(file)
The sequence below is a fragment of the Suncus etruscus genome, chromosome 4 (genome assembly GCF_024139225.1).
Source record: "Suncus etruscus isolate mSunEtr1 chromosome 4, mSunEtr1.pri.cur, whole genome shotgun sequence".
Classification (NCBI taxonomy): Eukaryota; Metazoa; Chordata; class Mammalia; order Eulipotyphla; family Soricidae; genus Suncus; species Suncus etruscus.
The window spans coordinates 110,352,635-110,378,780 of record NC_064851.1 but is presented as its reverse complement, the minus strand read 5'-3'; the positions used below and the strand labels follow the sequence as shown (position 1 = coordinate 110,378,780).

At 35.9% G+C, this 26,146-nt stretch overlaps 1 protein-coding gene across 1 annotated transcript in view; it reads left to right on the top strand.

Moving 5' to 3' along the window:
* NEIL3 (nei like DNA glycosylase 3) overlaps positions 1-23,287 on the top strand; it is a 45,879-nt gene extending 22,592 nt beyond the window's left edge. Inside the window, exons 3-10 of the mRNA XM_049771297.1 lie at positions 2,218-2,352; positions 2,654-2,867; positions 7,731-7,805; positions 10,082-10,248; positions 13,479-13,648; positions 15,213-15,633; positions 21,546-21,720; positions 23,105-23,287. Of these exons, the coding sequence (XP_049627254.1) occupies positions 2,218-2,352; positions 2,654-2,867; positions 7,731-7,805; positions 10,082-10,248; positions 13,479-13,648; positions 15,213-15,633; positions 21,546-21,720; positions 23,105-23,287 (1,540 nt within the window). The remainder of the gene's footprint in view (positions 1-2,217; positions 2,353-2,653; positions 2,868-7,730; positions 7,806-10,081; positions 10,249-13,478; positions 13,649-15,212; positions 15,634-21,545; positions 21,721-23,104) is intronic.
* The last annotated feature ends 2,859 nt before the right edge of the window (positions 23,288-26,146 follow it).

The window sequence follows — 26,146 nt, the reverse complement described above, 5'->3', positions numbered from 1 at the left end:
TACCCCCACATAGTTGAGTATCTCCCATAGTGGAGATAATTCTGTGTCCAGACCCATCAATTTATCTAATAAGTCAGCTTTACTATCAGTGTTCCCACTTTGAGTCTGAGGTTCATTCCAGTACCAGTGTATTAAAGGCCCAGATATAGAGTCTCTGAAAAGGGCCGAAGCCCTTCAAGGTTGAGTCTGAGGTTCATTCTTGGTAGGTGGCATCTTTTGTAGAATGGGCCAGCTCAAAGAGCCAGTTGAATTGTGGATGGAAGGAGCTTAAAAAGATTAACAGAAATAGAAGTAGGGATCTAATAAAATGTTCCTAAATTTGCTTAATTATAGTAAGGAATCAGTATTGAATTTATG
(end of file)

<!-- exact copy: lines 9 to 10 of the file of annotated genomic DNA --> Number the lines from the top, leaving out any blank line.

The window sequence follows — 26,146 nt, the reverse complement described above, 5'->3', positions numbered from 1 at the left end:
TACCCCCACATAGTTGAGTATCTCCCATAGTGGAGATAATTCTGTGTCCAGACCCATCAATTTATCTAATAAGTCAGCTTTACTATCAGTGTTCCCACTTTGAGTCTGAGGTTCATTCCAGTACCAGTGTATTAAAGGCCCAGATATAGAGTCTCTGAAAAGGGCCGAAGCCCTTCAAGGTTGAGTCTGAGGTTCATTCTTGGTAGGTGGCATCTTTTGTAGAATGGGCCAGCTCAAAGAGCCAGTTGAATTGTGGATGGAAGGAGCTTAAAAAGATTAACAGAAATAGAAGTAGGGATCTAATAAAATGTTCCTAAATTTGCTTAATTATAGTAAGGAATCAGTATTGAATTTATG